Half-Pint House Goes to Washington?

Many of you won’t believe me because of today’s date, but I’ve been asked to be part of a new “Presidential Council on Homeschooling, a focus group of homeschoolers who provide thoughtful response and recommendations to President Obama concerning his plans for education reform” (no website yet; I checked).

I don’t know how they got my name (and I have no idea how much it cost to print this formal invitation, which I’m dying to post for all to see but my stupid camera won’t work – what does an “F6 error” on a Canon SureShot mean?), but the invite and explanation from Obama’s new Secretary of Education, Arne Duncan, seems legit (if not, this must be one very expensive practical joke).

Two thoughts keep running through my head: either this is a big governmental scheme to throw a bone to the homeschool community (of which I have no desire to be on the receiving end), or maybe President Obama’s #1 guy on education really is open to thinking and doing things differently with regard to education in this country (not that there’s a need or anything). Why is the first option a lot more believable than the second? And why am I already slightly nauseated by the idea of speaking “on the record” about what I think about homeschooling (blogging is so much less…accountable).

I’m supposed to respond by the weekend (nothing like notice, but I guess they’re behind the eightball, educationally-speaking), and next week begins the first of a series of online discussions that I’m supposed to “attend.” Apparently, Mr. Duncan will be on the first one, with President Obama digitally “dropping in” to welcome and thank us for whatever it is we’re going to be doing for him.

From there, things get complicated: presumably because graduation season is coming up in another month or so, they’re working on an initiative now to launch in May that will highlight Mr. Duncan’s plans for education reform. Because of the impending deadline and the importance of the initiative (education reform, remember, was a large plank in Obama’s campaign platform), they want to fly all the members of the focus group (committee? gaggle?) to Washington for a week-long conference and an all-smiles picture with the President and Mr. Duncan at the White House (please tell me they’re not going to call it “The White Homeschool” for a day).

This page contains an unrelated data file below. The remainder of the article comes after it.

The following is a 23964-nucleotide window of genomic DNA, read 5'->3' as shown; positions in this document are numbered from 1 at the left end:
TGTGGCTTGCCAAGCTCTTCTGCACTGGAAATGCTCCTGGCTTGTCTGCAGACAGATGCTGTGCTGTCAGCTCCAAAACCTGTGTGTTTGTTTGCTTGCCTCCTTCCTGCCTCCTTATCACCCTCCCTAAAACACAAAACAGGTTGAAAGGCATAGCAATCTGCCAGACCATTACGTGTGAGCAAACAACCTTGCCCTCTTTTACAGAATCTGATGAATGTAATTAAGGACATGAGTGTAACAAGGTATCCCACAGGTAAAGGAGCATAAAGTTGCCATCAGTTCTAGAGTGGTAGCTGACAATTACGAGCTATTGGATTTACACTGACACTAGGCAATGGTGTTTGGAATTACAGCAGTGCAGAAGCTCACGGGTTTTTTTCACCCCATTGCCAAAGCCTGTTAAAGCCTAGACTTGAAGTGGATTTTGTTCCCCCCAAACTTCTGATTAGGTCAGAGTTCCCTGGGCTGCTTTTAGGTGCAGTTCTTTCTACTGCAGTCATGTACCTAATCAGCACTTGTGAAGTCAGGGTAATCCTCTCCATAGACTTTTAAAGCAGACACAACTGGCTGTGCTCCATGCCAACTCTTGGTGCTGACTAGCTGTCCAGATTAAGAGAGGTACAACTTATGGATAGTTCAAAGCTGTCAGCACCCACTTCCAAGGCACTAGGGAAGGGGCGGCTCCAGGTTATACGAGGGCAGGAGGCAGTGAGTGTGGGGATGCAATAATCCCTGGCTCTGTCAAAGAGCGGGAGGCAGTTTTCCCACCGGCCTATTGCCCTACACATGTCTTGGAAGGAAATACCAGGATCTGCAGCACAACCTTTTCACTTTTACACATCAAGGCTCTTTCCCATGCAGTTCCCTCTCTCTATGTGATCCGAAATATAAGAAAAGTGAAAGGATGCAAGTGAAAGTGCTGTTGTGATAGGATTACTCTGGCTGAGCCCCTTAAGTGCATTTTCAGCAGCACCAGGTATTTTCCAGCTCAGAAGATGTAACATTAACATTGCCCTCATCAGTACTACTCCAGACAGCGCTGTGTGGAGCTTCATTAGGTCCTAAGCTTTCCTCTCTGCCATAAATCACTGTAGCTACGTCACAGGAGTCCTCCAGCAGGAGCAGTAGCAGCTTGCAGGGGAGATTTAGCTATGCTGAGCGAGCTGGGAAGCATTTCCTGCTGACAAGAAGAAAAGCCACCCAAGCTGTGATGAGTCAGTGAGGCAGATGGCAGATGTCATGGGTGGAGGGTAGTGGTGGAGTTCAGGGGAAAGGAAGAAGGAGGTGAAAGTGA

There are a series of meetings (digital and live) planned for the summer that I’m going to have to attend in the midst of everything else, and at some point there’s a “listening tour” they want us to be part of that will take place in the fall (all expenses paid by taxpayers, of course). It’s ironic how all this counseling on homeschooling will impact the homeschooling schedule around here, but maybe that’s why they need this group – they obviously don’t get that the homeschool teacher can’t just call in sick.

Craig and I talked about it last night and, while he’s skeptical about the politics behind the whole thing, he encouraged me to give it a shot as it’s not everyday that Uncle Sam wants homeschoolers. I’m still kind of dumbstruck by the idea (and even more floored how I made the list – my writing with God’s World News? my blog? my elegant Washingtonian style?), but I really wish Craig could go with me to translate my random ramblings like Aaron did for Moses – not that I’m Moses or anything, but you get what I’m saying.